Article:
Almost anyone can open their mouth and sing along to a song. Learning to sing appropriately requires practice and an understanding of the proper techniques to achieve good pitch and volume control. You can study these techniques with a singing teacher or learn them independently, but it is crucial to develop a good singing voice practice whatever your method. Let’s check them out!
Learn the Song by Mimicking the Original
Many of the students learn to a background where their favourite singer sings. If they then have to sing the song in sharp mode to just a piano accompaniment or a karaoke background, it turns out that they do not manage to sing without hearing the original version, where the singer sings. The first step is to listen and imitate the original song with a singer who sings the song you want to learn. Get the lyrics (search online for the song title + lyrics – or find a YouTube version where the singer is heard and see the lyrics). The singer may sing in a difficult key for you; then, you have to sing in a weak position to learn the melody decently and the phrasings that may be difficult. Sing through the whole song first until you think you know it well. Then imitate phrase by phrase, sing first with the singer, then turn off and imitate, listen and repeat until you feel the phrase sounds good, and then you get through the song that way, or at least the first verse and chorus. A good and effective learning model is to divide the piece into smaller parts and learn the song step by step.
Find A Good Karaoke Background
There are a lot of karaoke services; many are unfortunately very limited. We all have different voice modes and sound best in specific keys – there is no point in learning a song in the same key as in the original if it means you have to push your voice too much. With the proper karaoke services, you get an explicit inclusion in the song, that you see the pitch visually, so you know where and when to sing. There is also a setting in these services that allows you to sing the song together with another singer; usually, it is not the original. I recommend that you start singing the song to the instrumental version as soon as possible.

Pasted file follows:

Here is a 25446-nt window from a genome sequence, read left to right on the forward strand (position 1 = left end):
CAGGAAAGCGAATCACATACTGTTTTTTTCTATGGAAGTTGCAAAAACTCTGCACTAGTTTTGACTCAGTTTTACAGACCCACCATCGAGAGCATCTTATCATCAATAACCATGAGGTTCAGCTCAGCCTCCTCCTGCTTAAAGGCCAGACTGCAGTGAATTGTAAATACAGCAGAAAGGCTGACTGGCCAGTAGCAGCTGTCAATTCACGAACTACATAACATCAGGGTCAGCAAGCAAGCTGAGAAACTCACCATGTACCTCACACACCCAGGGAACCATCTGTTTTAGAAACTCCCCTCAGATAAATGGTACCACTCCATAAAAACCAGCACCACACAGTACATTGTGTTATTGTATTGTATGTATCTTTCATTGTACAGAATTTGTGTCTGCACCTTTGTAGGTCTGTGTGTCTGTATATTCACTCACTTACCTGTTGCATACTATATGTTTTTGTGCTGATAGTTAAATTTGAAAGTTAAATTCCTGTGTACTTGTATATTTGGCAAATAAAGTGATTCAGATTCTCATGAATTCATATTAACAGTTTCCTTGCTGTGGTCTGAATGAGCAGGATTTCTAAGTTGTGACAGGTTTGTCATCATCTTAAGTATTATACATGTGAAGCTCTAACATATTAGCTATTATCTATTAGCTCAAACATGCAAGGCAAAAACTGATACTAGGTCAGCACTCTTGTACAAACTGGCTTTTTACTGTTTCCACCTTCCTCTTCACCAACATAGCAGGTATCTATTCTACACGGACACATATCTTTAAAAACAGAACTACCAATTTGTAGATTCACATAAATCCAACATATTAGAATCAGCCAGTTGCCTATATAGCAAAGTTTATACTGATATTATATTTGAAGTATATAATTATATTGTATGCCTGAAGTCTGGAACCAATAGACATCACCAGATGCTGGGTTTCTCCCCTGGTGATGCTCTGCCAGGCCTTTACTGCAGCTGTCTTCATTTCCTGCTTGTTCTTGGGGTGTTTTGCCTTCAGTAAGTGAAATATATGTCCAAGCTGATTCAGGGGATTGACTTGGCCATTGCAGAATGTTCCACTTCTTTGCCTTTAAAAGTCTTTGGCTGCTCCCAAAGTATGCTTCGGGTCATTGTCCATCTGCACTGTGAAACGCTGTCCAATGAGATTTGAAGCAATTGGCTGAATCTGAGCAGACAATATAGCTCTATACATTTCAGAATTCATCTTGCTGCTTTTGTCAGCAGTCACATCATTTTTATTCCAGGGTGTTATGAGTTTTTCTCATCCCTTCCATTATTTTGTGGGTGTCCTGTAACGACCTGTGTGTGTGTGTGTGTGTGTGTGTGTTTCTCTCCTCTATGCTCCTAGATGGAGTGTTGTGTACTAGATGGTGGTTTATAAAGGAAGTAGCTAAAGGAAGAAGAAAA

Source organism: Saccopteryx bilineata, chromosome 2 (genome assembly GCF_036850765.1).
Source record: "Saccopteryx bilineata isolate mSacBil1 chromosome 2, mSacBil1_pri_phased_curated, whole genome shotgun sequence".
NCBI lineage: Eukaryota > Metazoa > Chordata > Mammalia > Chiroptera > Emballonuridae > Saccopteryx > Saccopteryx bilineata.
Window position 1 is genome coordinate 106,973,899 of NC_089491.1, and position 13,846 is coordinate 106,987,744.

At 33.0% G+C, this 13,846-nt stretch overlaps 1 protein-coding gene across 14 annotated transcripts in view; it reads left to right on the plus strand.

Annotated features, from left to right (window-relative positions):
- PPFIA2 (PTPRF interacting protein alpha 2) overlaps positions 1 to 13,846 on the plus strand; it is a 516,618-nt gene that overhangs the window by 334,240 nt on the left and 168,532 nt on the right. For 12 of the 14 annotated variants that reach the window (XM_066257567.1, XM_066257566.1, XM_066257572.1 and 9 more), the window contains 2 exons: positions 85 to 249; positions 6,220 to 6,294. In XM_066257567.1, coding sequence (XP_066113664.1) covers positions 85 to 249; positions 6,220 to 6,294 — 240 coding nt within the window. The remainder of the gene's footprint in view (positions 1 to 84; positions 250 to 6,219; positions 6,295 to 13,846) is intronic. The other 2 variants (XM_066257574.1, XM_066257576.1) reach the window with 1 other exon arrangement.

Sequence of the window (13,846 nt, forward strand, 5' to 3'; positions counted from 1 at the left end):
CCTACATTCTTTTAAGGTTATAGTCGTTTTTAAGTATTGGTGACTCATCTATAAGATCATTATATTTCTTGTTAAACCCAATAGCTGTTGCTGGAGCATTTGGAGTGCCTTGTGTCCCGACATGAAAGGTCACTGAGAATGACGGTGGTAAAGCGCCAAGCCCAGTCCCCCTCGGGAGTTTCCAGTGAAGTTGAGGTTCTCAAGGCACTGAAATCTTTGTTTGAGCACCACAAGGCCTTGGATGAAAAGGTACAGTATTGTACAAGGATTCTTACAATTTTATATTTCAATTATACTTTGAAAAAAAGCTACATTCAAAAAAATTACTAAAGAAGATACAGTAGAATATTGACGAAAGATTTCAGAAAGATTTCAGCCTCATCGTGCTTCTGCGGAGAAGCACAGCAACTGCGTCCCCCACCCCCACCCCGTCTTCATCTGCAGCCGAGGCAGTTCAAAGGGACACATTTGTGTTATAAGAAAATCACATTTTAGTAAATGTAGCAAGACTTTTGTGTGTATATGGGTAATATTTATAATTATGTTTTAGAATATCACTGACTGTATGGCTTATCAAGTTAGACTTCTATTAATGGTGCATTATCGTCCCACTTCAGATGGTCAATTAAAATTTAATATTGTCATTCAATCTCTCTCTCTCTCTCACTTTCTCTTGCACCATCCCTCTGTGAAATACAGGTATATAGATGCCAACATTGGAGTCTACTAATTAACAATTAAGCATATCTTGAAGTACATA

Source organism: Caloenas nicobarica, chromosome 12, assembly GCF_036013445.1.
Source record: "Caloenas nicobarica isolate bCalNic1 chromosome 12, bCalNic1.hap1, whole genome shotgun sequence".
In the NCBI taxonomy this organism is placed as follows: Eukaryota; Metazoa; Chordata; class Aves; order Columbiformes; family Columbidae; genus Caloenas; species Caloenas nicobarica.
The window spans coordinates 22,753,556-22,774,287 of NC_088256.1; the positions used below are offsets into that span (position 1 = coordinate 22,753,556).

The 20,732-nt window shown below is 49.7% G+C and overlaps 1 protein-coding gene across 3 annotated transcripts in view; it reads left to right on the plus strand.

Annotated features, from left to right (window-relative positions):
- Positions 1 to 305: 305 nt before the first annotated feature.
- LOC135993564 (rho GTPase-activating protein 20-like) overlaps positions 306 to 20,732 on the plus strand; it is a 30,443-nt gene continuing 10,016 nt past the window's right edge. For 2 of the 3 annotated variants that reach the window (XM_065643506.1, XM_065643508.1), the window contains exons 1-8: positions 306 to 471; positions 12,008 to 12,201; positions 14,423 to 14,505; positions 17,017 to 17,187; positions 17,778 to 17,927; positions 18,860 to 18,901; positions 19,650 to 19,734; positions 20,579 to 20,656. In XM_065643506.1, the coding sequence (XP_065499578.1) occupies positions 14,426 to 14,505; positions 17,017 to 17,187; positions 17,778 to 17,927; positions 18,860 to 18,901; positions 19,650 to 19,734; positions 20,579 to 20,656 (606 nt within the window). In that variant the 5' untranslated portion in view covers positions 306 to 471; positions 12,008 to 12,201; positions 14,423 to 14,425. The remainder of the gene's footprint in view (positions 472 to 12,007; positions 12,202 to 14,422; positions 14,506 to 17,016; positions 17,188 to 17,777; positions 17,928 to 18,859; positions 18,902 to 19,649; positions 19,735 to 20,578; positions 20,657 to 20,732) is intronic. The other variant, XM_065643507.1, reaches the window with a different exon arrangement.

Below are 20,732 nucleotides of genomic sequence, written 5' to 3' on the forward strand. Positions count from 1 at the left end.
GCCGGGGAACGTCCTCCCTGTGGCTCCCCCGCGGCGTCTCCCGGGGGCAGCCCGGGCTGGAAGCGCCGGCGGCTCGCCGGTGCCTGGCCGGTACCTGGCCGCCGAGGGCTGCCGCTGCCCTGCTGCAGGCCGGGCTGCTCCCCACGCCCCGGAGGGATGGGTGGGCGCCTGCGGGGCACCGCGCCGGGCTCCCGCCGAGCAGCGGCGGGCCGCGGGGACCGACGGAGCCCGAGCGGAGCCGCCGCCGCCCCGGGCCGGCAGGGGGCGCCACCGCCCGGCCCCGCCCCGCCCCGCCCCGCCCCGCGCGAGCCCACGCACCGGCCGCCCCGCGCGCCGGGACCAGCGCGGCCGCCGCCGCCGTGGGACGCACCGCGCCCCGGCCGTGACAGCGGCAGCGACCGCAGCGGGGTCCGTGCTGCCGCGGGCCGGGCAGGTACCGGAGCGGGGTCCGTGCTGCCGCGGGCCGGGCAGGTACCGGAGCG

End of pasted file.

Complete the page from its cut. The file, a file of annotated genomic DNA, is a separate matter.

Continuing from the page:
Practice An Expression – Add Your Feeling
Once you get to know the song well, it’s time to really focus on your emotions. What does the song mean to you? What kind of pictures do you see, what does it evoke in feelings? Go into the emotions and images that the music evokes in you and be with your whole body when you sing. Do not stand stiff as a stick, but imagine that you often get an even stronger expression with the help of body movements that feel natural to you. Have fun – be yourself! Look as little as possible at the computer/mobile or the toad when you sing.
Focus on Breathing Technique at the Beginning
Many singers start singing from the throat, not from the membrane. Singing from the membrane is your goal. Try to inhale through your nose instead of through your mouth. That makes it easier to fill your diaphragm with air. Compare the two methods and feel the difference. Getting air into your diaphragm will not only help you sing with more force, but it will also prevent you from the damage that you can cause singing from your throat.
Hire A Singing Instructor or Vocal Coach
This is the most effective way to learn to sing, at least in the beginning. You can interrupt your singing coach when you have some of the basics under your belt, but a beginner should have a teacher if possible. A professional singing instructor can show you exercises and teach you techniques that can take you a long time to learn on your own.
By practising these techniques regularly, you can turn your average or poor singing voice into a compelling musical instrument. Want to know more singing tips? Check out the second part of this article!